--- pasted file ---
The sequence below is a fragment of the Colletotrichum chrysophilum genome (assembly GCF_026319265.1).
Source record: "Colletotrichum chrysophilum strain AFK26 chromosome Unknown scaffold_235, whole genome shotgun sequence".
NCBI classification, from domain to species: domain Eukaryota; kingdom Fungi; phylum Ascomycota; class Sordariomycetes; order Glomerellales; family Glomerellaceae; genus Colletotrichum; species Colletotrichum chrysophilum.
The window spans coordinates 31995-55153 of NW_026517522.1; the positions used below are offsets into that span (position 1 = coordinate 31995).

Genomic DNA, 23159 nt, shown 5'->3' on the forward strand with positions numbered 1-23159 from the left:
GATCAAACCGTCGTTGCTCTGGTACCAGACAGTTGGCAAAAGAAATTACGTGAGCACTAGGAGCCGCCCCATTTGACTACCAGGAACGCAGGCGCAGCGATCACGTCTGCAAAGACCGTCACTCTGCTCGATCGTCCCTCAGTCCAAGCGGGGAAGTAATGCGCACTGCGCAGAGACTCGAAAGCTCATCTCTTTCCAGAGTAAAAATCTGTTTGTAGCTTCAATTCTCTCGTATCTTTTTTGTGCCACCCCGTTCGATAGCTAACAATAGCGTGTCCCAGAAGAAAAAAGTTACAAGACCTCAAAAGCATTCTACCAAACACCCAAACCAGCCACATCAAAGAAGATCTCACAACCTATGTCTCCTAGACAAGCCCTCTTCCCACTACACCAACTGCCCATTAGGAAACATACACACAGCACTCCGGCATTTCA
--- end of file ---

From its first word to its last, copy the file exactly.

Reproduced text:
The sequence below is a fragment of the Colletotrichum chrysophilum genome (assembly GCF_026319265.1).
Source record: "Colletotrichum chrysophilum strain AFK26 chromosome Unknown scaffold_235, whole genome shotgun sequence".
NCBI classification, from domain to species: domain Eukaryota; kingdom Fungi; phylum Ascomycota; class Sordariomycetes; order Glomerellales; family Glomerellaceae; genus Colletotrichum; species Colletotrichum chrysophilum.
The window spans coordinates 31995-55153 of NW_026517522.1; the positions used below are offsets into that span (position 1 = coordinate 31995).

Genomic DNA, 23159 nt, shown 5'->3' on the forward strand with positions numbered 1-23159 from the left:
GATCAAACCGTCGTTGCTCTGGTACCAGACAGTTGGCAAAAGAAATTACGTGAGCACTAGGAGCCGCCCCATTTGACTACCAGGAACGCAGGCGCAGCGATCACGTCTGCAAAGACCGTCACTCTGCTCGATCGTCCCTCAGTCCAAGCGGGGAAGTAATGCGCACTGCGCAGAGACTCGAAAGCTCATCTCTTTCCAGAGTAAAAATCTGTTTGTAGCTTCAATTCTCTCGTATCTTTTTTGTGCCACCCCGTTCGATAGCTAACAATAGCGTGTCCCAGAAGAAAAAAGTTACAAGACCTCAAAAGCATTCTACCAAACACCCAAACCAGCCACATCAAAGAAGATCTCACAACCTATGTCTCCTAGACAAGCCCTCTTCCCACTACACCAACTGCCCATTAGGAAACATACACACAGCACTCCGGCATTTCA